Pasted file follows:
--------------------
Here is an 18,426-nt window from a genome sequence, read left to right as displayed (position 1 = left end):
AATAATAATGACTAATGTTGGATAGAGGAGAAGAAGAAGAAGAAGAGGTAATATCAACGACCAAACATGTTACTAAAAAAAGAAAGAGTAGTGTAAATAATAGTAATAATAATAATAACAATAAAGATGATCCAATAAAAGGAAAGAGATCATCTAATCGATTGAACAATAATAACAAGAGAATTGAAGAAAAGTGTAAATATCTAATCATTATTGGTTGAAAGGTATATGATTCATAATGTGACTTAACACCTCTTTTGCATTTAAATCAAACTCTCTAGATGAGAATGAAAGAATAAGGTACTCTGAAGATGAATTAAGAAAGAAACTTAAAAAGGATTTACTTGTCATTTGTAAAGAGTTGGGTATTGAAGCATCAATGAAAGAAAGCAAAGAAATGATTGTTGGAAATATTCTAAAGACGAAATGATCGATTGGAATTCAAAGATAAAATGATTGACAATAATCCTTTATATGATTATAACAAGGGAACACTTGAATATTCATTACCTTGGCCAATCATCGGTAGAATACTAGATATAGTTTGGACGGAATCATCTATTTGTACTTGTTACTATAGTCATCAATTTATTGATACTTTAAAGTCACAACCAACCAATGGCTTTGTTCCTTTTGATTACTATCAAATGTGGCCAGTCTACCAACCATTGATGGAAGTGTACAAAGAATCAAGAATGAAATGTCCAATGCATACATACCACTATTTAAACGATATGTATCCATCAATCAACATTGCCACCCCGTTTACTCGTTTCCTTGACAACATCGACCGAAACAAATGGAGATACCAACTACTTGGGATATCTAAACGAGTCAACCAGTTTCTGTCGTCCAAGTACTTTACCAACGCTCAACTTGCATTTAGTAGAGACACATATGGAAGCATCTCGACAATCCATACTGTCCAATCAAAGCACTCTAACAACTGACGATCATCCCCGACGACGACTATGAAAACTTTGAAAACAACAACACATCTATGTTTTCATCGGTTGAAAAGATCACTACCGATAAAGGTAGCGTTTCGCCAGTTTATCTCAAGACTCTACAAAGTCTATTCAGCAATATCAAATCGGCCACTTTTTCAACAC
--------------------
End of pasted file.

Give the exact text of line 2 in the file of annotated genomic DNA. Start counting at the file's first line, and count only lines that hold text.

AATAATAATGACTAATGTTGGATAGAGGAGAAGAAGAAGAAGAAGAGGTAATATCAACGACCAAACATGTTACTAAAAAAAGAAAGAGTAGTGTAAATAATAGTAATAATAATAATAACAATAAAGATGATCCAATAAAAGGAAAGAGATCATCTAATCGATTGAACAATAATAACAAGAGAATTGAAGAAAAGTGTAAATATCTAATCATTATTGGTTGAAAGGTATATGATTCATAATGTGACTTAACACCTCTTTTGCATTTAAATCAAACTCTCTAGATGAGAATGAAAGAATAAGGTACTCTGAAGATGAATTAAGAAAGAAACTTAAAAAGGATTTACTTGTCATTTGTAAAGAGTTGGGTATTGAAGCATCAATGAAAGAAAGCAAAGAAATGATTGTTGGAAATATTCTAAAGACGAAATGATCGATTGGAATTCAAAGATAAAATGATTGACAATAATCCTTTATATGATTATAACAAGGGAACACTTGAATATTCATTACCTTGGCCAATCATCGGTAGAATACTAGATATAGTTTGGACGGAATCATCTATTTGTACTTGTTACTATAGTCATCAATTTATTGATACTTTAAAGTCACAACCAACCAATGGCTTTGTTCCTTTTGATTACTATCAAATGTGGCCAGTCTACCAACCATTGATGGAAGTGTACAAAGAATCAAGAATGAAATGTCCAATGCATACATACCACTATTTAAACGATATGTATCCATCAATCAACATTGCCACCCCGTTTACTCGTTTCCTTGACAACATCGACCGAAACAAATGGAGATACCAACTACTTGGGATATCTAAACGAGTCAACCAGTTTCTGTCGTCCAAGTACTTTACCAACGCTCAACTTGCATTTAGTAGAGACACATATGGAAGCATCTCGACAATCCATACTGTCCAATCAAAGCACTCTAACAACTGACGATCATCCCCGACGACGACTATGAAAACTTTGAAAACAACAACACATCTATGTTTTCATCGGTTGAAAAGATCACTACCGATAAAGGTAGCGTTTCGCCAGTTTATCTCAAGACTCTACAAAGTCTATTCAGCAATATCAAATCGGCCACTTTTTCAACAC